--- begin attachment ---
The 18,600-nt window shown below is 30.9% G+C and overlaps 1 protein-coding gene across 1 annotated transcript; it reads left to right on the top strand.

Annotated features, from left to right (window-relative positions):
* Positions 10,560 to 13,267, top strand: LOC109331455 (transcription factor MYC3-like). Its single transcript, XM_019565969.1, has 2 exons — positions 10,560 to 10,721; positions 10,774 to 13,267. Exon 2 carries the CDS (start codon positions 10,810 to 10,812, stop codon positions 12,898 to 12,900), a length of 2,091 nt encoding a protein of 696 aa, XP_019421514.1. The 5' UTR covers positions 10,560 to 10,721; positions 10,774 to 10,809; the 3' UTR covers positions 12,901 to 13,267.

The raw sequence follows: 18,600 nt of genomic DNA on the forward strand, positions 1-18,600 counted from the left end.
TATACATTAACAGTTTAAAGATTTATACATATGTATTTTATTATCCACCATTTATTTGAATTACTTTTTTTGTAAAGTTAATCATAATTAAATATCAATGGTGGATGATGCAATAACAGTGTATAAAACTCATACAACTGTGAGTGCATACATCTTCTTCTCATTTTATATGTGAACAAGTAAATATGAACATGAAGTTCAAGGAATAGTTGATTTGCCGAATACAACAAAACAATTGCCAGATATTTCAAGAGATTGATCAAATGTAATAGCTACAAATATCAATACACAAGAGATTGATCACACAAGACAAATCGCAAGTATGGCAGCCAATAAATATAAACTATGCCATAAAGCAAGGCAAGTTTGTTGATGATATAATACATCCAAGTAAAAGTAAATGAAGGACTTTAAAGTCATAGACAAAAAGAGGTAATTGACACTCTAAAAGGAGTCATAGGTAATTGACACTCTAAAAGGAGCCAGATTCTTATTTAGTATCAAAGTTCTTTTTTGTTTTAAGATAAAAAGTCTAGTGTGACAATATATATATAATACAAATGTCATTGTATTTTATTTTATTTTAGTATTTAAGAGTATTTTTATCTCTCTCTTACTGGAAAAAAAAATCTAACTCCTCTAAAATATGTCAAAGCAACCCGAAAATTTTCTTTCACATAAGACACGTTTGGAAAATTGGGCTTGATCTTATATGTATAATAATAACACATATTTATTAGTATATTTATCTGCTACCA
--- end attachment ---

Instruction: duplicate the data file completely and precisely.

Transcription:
The 18,600-nt window shown below is 30.9% G+C and overlaps 1 protein-coding gene across 1 annotated transcript; it reads left to right on the top strand.

Annotated features, from left to right (window-relative positions):
* Positions 10,560 to 13,267, top strand: LOC109331455 (transcription factor MYC3-like). Its single transcript, XM_019565969.1, has 2 exons — positions 10,560 to 10,721; positions 10,774 to 13,267. Exon 2 carries the CDS (start codon positions 10,810 to 10,812, stop codon positions 12,898 to 12,900), a length of 2,091 nt encoding a protein of 696 aa, XP_019421514.1. The 5' UTR covers positions 10,560 to 10,721; positions 10,774 to 10,809; the 3' UTR covers positions 12,901 to 13,267.

The raw sequence follows: 18,600 nt of genomic DNA on the forward strand, positions 1-18,600 counted from the left end.
TATACATTAACAGTTTAAAGATTTATACATATGTATTTTATTATCCACCATTTATTTGAATTACTTTTTTTGTAAAGTTAATCATAATTAAATATCAATGGTGGATGATGCAATAACAGTGTATAAAACTCATACAACTGTGAGTGCATACATCTTCTTCTCATTTTATATGTGAACAAGTAAATATGAACATGAAGTTCAAGGAATAGTTGATTTGCCGAATACAACAAAACAATTGCCAGATATTTCAAGAGATTGATCAAATGTAATAGCTACAAATATCAATACACAAGAGATTGATCACACAAGACAAATCGCAAGTATGGCAGCCAATAAATATAAACTATGCCATAAAGCAAGGCAAGTTTGTTGATGATATAATACATCCAAGTAAAAGTAAATGAAGGACTTTAAAGTCATAGACAAAAAGAGGTAATTGACACTCTAAAAGGAGTCATAGGTAATTGACACTCTAAAAGGAGCCAGATTCTTATTTAGTATCAAAGTTCTTTTTTGTTTTAAGATAAAAAGTCTAGTGTGACAATATATATATAATACAAATGTCATTGTATTTTATTTTATTTTAGTATTTAAGAGTATTTTTATCTCTCTCTTACTGGAAAAAAAAATCTAACTCCTCTAAAATATGTCAAAGCAACCCGAAAATTTTCTTTCACATAAGACACGTTTGGAAAATTGGGCTTGATCTTATATGTATAATAATAACACATATTTATTAGTATATTTATCTGCTACCA